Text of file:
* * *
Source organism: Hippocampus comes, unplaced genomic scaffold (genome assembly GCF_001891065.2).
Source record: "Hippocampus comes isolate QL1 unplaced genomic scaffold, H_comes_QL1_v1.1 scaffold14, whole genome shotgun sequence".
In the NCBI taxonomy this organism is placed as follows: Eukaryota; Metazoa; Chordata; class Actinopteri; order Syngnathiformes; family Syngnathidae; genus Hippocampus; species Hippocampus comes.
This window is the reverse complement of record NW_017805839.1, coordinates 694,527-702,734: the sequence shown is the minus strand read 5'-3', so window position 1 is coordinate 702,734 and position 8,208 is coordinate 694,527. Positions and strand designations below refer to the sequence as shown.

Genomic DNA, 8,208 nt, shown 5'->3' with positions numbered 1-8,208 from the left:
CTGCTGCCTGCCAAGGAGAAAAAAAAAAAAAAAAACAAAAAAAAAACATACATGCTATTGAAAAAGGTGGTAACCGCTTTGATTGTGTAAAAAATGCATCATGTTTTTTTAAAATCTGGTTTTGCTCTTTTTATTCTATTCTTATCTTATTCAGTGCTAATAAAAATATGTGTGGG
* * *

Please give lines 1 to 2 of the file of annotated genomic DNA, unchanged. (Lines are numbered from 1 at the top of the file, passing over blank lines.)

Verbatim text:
Source organism: Hippocampus comes, unplaced genomic scaffold (genome assembly GCF_001891065.2).
Source record: "Hippocampus comes isolate QL1 unplaced genomic scaffold, H_comes_QL1_v1.1 scaffold14, whole genome shotgun sequence".